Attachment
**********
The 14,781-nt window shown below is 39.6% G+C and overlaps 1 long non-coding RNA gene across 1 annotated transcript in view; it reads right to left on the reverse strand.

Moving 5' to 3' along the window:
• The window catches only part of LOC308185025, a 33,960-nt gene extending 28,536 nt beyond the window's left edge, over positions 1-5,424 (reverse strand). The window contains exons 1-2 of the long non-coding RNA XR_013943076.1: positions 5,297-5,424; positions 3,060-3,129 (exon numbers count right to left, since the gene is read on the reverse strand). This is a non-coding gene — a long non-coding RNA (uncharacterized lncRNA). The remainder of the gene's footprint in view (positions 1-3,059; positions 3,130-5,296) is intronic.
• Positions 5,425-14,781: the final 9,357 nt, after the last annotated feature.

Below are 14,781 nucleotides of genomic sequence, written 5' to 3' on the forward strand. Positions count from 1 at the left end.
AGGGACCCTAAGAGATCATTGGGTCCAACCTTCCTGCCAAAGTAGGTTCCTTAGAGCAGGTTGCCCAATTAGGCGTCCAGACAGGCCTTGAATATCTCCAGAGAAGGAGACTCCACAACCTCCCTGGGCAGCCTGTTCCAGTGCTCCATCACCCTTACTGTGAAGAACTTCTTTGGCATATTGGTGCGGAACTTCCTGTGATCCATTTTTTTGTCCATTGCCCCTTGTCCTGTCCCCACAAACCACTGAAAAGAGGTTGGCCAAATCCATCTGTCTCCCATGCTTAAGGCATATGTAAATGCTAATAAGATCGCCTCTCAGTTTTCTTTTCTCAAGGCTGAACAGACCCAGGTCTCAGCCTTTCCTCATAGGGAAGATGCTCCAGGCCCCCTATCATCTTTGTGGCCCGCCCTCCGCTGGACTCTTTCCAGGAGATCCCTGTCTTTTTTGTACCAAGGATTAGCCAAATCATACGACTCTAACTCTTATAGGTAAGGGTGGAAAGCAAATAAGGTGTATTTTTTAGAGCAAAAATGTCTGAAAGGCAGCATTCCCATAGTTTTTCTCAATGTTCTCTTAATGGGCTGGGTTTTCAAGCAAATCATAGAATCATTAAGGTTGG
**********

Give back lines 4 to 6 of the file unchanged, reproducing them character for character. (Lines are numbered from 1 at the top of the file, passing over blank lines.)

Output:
• Positions 5,425-14,781: the final 9,357 nt, after the last annotated feature.

Below are 14,781 nucleotides of genomic sequence, written 5' to 3' on the forward strand. Positions count from 1 at the left end.
AGGGACCCTAAGAGATCATTGGGTCCAACCTTCCTGCCAAAGTAGGTTCCTTAGAGCAGGTTGCCCAATTAGGCGTCCAGACAGGCCTTGAATATCTCCAGAGAAGGAGACTCCACAACCTCCCTGGGCAGCCTGTTCCAGTGCTCCATCACCCTTACTGTGAAGAACTTCTTTGGCATATTGGTGCGGAACTTCCTGTGATCCATTTTTTTGTCCATTGCCCCTTGTCCTGTCCCCACAAACCACTGAAAAGAGGTTGGCCAAATCCATCTGTCTCCCATGCTTAAGGCATATGTAAATGCTAATAAGATCGCCTCTCAGTTTTCTTTTCTCAAGGCTGAACAGACCCAGGTCTCAGCCTTTCCTCATAGGGAAGATGCTCCAGGCCCCCTATCATCTTTGTGGCCCGCCCTCCGCTGGACTCTTTCCAGGAGATCCCTGTCTTTTTTGTACCAAGGATTAGCCAAATCATACGACTCTAACTCTTATAGGTAAGGGTGGAAAGCAAATAAGGTGTATTTTTTAGAGCAAAAATGTCTGAAAGGCAGCATTCCCATAGTTTTTCTCAATGTTCTCTTAATGGGCTGGGTTTTCAAGCAAATCATAGAATCATTAAGGTTGG